Type and press ENTER
Hit ESC to close
Getty couscous tabbouleh insta
Getty Images

Pantry staples: couscous

Your ultimate guide to this versatile grain.


Have you got a few bags of couscous lying around in your press? Here, we give you all the info you need to know about it, as well as a couple of ways to use it.

In our pantry staples series, we take a look at the ingredients that most people usually have in their press – chickpeas, beans, noodles and the like. Today we’re looking at couscous, which is made from tiny balls of semolina and is very similar to pasta.

Couscous is a North African grain that has been consumed since around the 7th century. It is made from durum wheat, which is a sturdy form of wheat that is often used for semolina and pasta. Traditionally, couscous was made from the hard part of the durum that was sprinkled with water, rolled by hand and sprinkled with flour. This labour-intensive process has been replaced by mechanised production in modern times. Pre-steamed and dried couscous is extremely popular in the Western market, which has reduced the cooking time to about five minutes.

The most common type of couscous is Moroccan couscous, the smallest type, that cooks in minutes. Another popular form of couscous is pearl couscous, which is also known as Israeli couscous or ptitim. Created in the 1960s when Israel was still rationing food after World War II, this grain is made the same way as regular couscous, but the granules are rolled into larger balls. The grain is then toasted, rather than dried like other varieties, resulting in a nutty flavour and chewy texture. Lebanese couscous is the biggest type of couscous. Rolled into the size of small peas, this couscous takes a long time to cook. 

Getty Images.
Getty Images.
In terms of nutrition, couscous is a really good addition to your diet. It's a great source of selenium, an antioxidant that reduces inflammation, and plant-based protein. Unfortunately, couscous is quite low in fibre and potassium, so it should be paired with foods rich in these nutrients to form a balanced meal.

Cooking couscous depends on which type you're using: For Moroccan couscous, soak it for about 10 minutes using approximately a 1:1 ratio of couscous to hot water or stock, fluffing the rice with a fork occasionally. Israeli couscous needs to be simmered on a stovetop with around 1 1/2 cups of hot water or stock to each cup of water for about 10 minutes or until the grains are al dente and fluffy. To cook Lebanese couscous, the grain requires approximately four cups of water for each cup of couscous. Boil the couscous for 5-10 minutes, then simmer the grain until al dente.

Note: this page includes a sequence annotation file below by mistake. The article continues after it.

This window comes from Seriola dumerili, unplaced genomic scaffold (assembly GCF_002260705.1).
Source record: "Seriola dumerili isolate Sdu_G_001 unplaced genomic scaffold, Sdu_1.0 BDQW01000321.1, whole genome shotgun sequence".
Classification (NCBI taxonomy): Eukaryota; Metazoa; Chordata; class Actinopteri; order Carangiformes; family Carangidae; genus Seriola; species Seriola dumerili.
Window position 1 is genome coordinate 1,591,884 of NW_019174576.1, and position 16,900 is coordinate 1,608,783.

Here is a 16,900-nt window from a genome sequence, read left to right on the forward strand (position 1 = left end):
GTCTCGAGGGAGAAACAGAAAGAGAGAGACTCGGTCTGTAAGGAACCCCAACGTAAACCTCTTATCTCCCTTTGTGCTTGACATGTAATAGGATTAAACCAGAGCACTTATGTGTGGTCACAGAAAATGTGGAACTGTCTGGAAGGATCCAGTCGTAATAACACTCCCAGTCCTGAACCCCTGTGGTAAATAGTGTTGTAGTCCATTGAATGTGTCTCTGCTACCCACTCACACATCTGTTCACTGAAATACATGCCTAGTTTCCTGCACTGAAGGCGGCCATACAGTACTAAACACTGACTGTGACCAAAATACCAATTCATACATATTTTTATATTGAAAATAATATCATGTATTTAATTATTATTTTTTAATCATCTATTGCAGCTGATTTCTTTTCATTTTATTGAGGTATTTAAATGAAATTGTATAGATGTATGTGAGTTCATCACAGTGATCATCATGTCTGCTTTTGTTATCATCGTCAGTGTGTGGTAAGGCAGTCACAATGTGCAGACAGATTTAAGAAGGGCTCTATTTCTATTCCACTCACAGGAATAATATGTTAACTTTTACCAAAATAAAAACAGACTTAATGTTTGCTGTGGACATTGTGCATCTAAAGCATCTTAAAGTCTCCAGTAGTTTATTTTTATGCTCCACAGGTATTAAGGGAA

Getty Images.
Getty Images.

Looking to use up the couscous in your press? Here are some of our favourite dishes:

  • Instead of using bulgur wheat for your tabbouleh, try couscous. Chop parsley, mint, tomatoes, spring onions and cucumber and mix together with cooked couscous, seasoning, lemon juice and olive oil.
  • Simmer some Lebanese couscous in coconut milk, vanilla and cinnamon, then serve with roasted fruits and berry compote for an alternative dessert.
  • Use the juices from roasted lamb or chicken to cook the couscous and add some extra flavour. 
  • Try this recipe for lamb rump and turmeric couscous from The Duck at Marlfield House, Gorey. The turmeric gives the grains an extra boost of flavour and colour.

Lamb rump with turmeric couscous. Photo: Harry Weir and Brian Clarke.
Lamb rump with turmeric couscous. Photo: Harry Weir and Brian Clarke.